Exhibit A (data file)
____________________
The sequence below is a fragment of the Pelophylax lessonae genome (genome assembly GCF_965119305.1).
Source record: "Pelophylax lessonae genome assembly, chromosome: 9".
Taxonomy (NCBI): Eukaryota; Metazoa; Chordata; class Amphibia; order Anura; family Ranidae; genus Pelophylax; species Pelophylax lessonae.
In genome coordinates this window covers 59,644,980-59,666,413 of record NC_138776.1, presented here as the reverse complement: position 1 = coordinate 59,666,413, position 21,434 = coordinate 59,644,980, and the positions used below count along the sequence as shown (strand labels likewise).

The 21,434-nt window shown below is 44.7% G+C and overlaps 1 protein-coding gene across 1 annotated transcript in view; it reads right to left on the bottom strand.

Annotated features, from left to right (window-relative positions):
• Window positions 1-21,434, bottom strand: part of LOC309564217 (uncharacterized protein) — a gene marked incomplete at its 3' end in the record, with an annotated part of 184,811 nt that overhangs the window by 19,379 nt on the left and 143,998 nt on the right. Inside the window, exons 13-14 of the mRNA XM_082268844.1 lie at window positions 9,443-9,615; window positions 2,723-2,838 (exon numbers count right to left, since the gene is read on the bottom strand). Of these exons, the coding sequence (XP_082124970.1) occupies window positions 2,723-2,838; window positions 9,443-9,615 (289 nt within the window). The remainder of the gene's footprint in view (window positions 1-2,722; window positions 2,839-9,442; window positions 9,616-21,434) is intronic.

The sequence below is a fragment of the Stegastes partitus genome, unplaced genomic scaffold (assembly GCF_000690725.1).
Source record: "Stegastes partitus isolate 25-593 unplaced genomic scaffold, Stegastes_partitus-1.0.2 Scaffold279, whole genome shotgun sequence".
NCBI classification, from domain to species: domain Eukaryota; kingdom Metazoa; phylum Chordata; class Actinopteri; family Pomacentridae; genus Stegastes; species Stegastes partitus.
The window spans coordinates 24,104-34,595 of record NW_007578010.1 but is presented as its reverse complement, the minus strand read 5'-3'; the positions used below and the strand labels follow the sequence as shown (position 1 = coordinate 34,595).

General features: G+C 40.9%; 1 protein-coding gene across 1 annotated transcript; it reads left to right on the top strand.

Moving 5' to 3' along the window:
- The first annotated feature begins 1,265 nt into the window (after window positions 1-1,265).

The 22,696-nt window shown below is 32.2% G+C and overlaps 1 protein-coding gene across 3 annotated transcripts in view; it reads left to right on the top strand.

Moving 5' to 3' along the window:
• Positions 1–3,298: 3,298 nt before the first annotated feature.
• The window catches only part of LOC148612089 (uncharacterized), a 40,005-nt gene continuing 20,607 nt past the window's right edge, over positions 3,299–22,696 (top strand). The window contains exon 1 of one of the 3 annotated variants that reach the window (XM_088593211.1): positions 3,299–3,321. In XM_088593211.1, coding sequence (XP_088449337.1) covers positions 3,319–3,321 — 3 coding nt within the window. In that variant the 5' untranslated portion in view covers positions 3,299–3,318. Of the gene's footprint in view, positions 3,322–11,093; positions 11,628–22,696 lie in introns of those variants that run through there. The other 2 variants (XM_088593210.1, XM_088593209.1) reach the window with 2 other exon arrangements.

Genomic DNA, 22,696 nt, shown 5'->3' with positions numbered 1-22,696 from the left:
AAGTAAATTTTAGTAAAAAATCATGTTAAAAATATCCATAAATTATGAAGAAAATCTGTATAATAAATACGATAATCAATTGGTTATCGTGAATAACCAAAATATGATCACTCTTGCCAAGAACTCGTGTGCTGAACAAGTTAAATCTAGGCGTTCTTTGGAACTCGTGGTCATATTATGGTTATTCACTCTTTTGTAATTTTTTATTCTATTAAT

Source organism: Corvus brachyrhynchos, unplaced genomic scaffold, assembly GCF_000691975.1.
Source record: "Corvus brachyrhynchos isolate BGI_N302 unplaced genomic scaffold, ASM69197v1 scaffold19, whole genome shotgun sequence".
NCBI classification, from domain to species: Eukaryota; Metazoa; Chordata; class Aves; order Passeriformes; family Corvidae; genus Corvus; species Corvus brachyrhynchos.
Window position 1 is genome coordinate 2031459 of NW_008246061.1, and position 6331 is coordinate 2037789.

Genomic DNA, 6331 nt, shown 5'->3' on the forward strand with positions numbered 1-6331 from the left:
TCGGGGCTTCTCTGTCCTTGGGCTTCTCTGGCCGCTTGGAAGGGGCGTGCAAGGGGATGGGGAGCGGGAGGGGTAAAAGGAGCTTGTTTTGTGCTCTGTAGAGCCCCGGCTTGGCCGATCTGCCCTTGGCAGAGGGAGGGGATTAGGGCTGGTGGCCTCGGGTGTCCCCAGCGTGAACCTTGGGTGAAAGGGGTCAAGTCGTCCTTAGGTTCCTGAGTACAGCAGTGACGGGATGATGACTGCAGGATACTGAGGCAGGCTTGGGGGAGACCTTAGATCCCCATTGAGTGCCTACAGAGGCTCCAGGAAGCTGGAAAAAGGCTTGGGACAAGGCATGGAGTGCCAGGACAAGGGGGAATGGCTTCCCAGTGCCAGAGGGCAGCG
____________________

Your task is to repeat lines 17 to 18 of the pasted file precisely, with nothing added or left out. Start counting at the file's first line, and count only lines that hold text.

• Positions 1–3,298: 3,298 nt before the first annotated feature.
• The window catches only part of LOC148612089 (uncharacterized), a 40,005-nt gene continuing 20,607 nt past the window's right edge, over positions 3,299–22,696 (top strand). The window contains exon 1 of one of the 3 annotated variants that reach the window (XM_088593211.1): positions 3,299–3,321. In XM_088593211.1, coding sequence (XP_088449337.1) covers positions 3,319–3,321 — 3 coding nt within the window. In that variant the 5' untranslated portion in view covers positions 3,299–3,318. Of the gene's footprint in view, positions 3,322–11,093; positions 11,628–22,696 lie in introns of those variants that run through there. The other 2 variants (XM_088593210.1, XM_088593209.1) reach the window with 2 other exon arrangements.